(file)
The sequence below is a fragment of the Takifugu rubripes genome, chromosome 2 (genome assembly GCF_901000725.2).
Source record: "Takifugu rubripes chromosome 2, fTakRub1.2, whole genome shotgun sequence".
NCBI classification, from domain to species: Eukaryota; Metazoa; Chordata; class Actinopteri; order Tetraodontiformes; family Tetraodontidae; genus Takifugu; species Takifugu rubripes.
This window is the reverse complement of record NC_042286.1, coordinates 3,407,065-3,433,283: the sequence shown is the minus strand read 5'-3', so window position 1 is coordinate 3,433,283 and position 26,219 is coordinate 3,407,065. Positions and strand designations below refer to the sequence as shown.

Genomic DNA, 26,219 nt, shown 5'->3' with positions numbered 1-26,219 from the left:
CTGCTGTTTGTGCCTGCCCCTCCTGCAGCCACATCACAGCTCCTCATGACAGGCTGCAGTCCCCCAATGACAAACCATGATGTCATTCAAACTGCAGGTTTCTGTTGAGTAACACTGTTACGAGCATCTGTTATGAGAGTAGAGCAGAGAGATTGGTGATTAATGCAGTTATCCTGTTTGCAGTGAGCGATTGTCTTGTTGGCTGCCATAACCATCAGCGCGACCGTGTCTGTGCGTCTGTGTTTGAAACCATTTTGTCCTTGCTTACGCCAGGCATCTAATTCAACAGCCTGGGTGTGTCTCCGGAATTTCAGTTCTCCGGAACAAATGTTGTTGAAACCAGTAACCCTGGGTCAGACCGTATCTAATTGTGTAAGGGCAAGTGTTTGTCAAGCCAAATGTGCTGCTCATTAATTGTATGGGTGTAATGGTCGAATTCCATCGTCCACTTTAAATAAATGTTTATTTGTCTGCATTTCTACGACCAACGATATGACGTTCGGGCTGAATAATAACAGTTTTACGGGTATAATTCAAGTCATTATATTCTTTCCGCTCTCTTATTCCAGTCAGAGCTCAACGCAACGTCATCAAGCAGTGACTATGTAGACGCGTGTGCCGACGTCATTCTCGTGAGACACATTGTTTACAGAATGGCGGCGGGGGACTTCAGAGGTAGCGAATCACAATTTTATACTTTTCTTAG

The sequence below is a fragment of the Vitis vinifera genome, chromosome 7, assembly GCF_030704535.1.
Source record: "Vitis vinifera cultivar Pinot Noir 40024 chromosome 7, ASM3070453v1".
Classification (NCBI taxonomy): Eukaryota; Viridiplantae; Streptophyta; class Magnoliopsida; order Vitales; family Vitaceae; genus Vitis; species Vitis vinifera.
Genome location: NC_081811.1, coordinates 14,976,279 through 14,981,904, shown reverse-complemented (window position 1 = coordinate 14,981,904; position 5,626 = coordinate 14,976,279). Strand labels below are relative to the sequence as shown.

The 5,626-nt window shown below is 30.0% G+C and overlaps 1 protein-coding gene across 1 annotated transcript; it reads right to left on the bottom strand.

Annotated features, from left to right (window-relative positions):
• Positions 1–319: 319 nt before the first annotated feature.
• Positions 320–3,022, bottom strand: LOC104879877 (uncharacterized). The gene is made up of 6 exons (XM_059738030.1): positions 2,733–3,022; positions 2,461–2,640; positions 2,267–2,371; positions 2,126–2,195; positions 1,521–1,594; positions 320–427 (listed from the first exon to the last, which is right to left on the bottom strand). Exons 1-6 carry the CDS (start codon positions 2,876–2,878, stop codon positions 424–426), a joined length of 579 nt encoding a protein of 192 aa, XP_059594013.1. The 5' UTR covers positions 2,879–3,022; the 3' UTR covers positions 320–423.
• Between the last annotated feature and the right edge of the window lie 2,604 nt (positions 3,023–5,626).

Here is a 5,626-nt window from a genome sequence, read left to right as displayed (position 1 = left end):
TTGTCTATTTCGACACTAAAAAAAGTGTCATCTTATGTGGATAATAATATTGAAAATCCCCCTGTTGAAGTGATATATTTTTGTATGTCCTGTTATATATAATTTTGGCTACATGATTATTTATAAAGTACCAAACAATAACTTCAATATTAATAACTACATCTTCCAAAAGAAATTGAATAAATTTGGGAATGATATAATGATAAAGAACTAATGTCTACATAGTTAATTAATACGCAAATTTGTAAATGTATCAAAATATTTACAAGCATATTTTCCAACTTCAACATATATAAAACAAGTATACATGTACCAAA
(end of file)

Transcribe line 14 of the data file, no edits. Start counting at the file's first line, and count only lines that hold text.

• Positions 320–3,022, bottom strand: LOC104879877 (uncharacterized). The gene is made up of 6 exons (XM_059738030.1): positions 2,733–3,022; positions 2,461–2,640; positions 2,267–2,371; positions 2,126–2,195; positions 1,521–1,594; positions 320–427 (listed from the first exon to the last, which is right to left on the bottom strand). Exons 1-6 carry the CDS (start codon positions 2,876–2,878, stop codon positions 424–426), a joined length of 579 nt encoding a protein of 192 aa, XP_059594013.1. The 5' UTR covers positions 2,879–3,022; the 3' UTR covers positions 320–423.